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Differentiation with respect to covariant component of a vector

  1. May 12, 2015 #1
    I want to prove that differentiation with respec to covariant component gives a contravariant vector operator. I'm following Jackson's Classical Electrodynamics. In the first place he shows that differentiation with respecto to a contravariant component of the coordinate vector transforms as the component of a covariant vector operator.

    For this, he implicitly uses a change of variables: ##\displaystyle x^{\alpha}=x^{\alpha} (x^{ \beta } )## So using the rule for implicit differentiation:

    ##\displaystyle \frac{ \partial}{ \partial x^{ \alpha} }= \frac{ \partial x^{\beta} }{ \partial x^{\alpha} } \frac{\partial}{ \partial x^{ \beta} }##

    Now I want to show that: ##\displaystyle \frac{\partial}{\partial x_{\alpha}}=\frac{\partial x^{\alpha}}{\partial x^{\beta}} \frac{\partial}{\partial x_{ \beta}}## I think that this is the expresion I should find, but I'm not sure, Jackson didn't give it explicitly.

    He suggests to use that ##x_{\alpha}=g_{\alpha \beta}x^{\beta}##, g is the metric tensor.


    I need some guidance for this.

    Thanks in advance.
     
    Last edited: May 12, 2015
  2. jcsd
  3. May 13, 2015 #2
    Ok, I worked it this way. I supposed I had a scalar function of ##x_{\alpha}##, ##f(x_{\alpha})##. And because ##x_{\alpha}=g_{\alpha \beta}x^{\beta}## I have that ##x_{\alpha}=x_{\alpha}(x^{\beta})##.

    Then I differentiated f:

    ##\displaystyle \frac{df}{dx_{\alpha}}= \frac{\partial f}{\partial x_{\alpha}} \frac{\partial x_{\alpha}}{\partial x^{\beta}}=g_{\alpha \beta}\frac{\partial f}{\partial x_{\alpha}}## I've used that the metric tensor is independt of the coordinates of the vectors, I'm not sure if thats right in general, I'm working with special relativity and I think that this hold in this particular case.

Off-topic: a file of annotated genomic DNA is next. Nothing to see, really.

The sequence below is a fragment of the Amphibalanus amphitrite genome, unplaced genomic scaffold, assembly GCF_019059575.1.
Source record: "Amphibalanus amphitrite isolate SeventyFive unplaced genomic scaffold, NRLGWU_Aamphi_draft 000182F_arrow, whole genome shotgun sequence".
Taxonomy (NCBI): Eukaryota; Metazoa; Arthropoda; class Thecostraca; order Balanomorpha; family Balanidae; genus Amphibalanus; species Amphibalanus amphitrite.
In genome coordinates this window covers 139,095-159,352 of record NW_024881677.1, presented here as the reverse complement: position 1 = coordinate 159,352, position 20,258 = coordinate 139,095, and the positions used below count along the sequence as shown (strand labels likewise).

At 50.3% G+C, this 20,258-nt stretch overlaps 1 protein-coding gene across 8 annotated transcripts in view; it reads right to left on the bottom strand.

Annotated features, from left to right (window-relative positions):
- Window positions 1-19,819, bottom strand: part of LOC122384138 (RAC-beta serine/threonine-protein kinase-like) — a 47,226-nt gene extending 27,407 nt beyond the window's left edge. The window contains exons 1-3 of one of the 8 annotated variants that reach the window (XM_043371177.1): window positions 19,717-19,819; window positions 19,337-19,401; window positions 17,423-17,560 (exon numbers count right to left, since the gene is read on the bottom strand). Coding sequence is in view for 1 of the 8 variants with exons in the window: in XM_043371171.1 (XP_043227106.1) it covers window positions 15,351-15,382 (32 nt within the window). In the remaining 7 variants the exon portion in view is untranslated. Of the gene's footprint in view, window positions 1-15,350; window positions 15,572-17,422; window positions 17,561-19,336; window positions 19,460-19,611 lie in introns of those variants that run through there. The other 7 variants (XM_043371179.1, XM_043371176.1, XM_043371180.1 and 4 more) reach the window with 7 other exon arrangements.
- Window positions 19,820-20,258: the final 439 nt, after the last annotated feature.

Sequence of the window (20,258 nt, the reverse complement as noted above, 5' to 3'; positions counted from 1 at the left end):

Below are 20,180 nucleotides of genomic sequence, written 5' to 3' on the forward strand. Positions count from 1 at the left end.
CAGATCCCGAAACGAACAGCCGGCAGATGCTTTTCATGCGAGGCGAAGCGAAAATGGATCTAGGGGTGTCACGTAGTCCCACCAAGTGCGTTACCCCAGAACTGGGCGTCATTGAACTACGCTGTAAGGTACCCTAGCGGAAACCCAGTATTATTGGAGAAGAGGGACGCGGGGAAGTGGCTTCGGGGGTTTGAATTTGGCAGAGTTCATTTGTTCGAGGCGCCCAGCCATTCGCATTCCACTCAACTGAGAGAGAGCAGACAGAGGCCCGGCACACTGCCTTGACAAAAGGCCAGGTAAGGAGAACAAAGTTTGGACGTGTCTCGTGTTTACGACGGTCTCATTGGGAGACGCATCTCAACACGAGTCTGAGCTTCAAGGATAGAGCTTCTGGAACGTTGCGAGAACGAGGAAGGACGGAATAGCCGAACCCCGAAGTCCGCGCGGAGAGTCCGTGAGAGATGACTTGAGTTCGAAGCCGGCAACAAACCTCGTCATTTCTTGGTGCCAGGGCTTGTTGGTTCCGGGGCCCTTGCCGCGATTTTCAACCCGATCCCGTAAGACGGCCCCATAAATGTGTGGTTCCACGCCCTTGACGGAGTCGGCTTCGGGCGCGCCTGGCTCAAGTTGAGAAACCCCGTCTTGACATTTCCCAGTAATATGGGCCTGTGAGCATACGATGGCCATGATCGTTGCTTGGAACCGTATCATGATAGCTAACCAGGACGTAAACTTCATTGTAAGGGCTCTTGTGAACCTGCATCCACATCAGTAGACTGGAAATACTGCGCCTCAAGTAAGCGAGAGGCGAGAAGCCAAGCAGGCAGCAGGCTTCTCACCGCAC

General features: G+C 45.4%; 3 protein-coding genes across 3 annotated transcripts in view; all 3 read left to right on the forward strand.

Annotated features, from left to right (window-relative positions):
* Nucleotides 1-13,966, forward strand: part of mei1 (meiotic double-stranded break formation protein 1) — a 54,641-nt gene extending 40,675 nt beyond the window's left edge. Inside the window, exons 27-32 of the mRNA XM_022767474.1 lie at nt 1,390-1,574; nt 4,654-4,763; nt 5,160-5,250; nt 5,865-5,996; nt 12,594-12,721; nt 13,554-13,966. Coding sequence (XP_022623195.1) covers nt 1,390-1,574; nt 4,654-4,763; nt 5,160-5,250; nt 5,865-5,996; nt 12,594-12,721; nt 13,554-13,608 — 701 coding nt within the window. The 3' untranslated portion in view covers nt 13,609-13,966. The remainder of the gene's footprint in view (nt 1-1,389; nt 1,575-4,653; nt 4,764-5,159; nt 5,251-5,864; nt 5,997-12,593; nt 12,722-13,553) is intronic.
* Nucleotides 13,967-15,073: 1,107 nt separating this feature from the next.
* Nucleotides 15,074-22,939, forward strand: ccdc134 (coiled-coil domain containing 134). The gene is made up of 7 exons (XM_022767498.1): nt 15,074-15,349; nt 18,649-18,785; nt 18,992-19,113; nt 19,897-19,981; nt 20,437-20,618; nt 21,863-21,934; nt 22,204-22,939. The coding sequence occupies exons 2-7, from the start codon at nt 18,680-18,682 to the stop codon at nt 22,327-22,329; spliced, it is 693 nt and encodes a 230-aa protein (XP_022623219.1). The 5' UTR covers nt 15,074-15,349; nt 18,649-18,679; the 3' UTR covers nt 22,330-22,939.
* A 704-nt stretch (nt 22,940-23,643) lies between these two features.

Then I have

    ##\displaystyle \frac{\partial }{\partial x_{\alpha}}=g_{\alpha \beta}\frac{\partial }{\partial x_{\alpha}}##

    This isn't the law of transformation I'm looking for. Anyway, it seems pretty intuitive that it should hold that if the differentiation with respect to a contravariant component of the coordinate vector transforms as the component of a covariant vector operator, then differentiation with respect to a covariant component should transform as a contravariant vector, because I think there must be some sort of symmetry between the space and its dual space.
     
    Last edited: May 13, 2015
  4. May 13, 2015 #3
    An other way would be just to consider a change of variables ##x_{\alpha}=x_{\alpha}(x_{\beta})## and a function ##f(x_{\alpha})##, and differentiate using the chain rule.

    Then I get the desired result, but is not clear to me why in the first case, when deriving with respect to a contravariant component, I should use implicit differentiation, and why in this other case I get the result just by direct differentiation and using the chain rule.

    I was wrong, I don't get the desired result, I get: ##\displaystyle \frac{df}{dx_{\alpha}}= \frac{\partial f}{\partial x_{\alpha}} \frac{\partial x_{\alpha}}{\partial x_{\beta}}##

    And I should have: ##\displaystyle \frac{df}{dx_{\alpha}}= \frac{\partial f}{\partial x_{\beta}} \frac{\partial x^{\alpha}}{\partial x^{\beta}}##
     
    Last edited: May 13, 2015
  5. May 13, 2015 #4
    I think I was making a bad use of the chain rule. So, here I go again: ##x_{\alpha}=x_{\alpha}(x_{\beta})##. ##f=f(x_{\alpha})##

    ##\displaystyle \frac{df}{dx_{\beta}}=\frac{\partial f}{\partial x_{\alpha}} \frac{\partial x_{\alpha}}{\partial x_{\beta}}##

    Now I've used that ##g_{\alpha \beta}=g_{\beta \alpha}## and that ##dx^{\alpha}=g^{\alpha \beta}dx_{\beta}##

    Then:

    ##\displaystyle \frac{\partial f}{\partial x_{\alpha}} \frac{\partial x_{\alpha}}{\partial x_{\beta}}=\frac{g^{\beta \alpha}}{g^{\alpha \beta}}\frac{\partial x_{\alpha}}{\partial x_{\beta}} \frac{\partial f}{\partial x_{\alpha}}=\frac{\partial x^{\beta}}{\partial x^{\alpha}}\frac{\partial f}{\partial x_{\alpha}}##

    So that

    ##\displaystyle \frac{\partial }{\partial x_{\beta}}= \frac{\partial x^{\beta}}{\partial x^{\alpha}} \frac{\partial }{\partial x_{\alpha}}##

    As I wanted to show.

    EDIT: I see I have a problem here too, I have repited indices more than twice, so this approach is wrong too.
     
    Last edited: May 13, 2015
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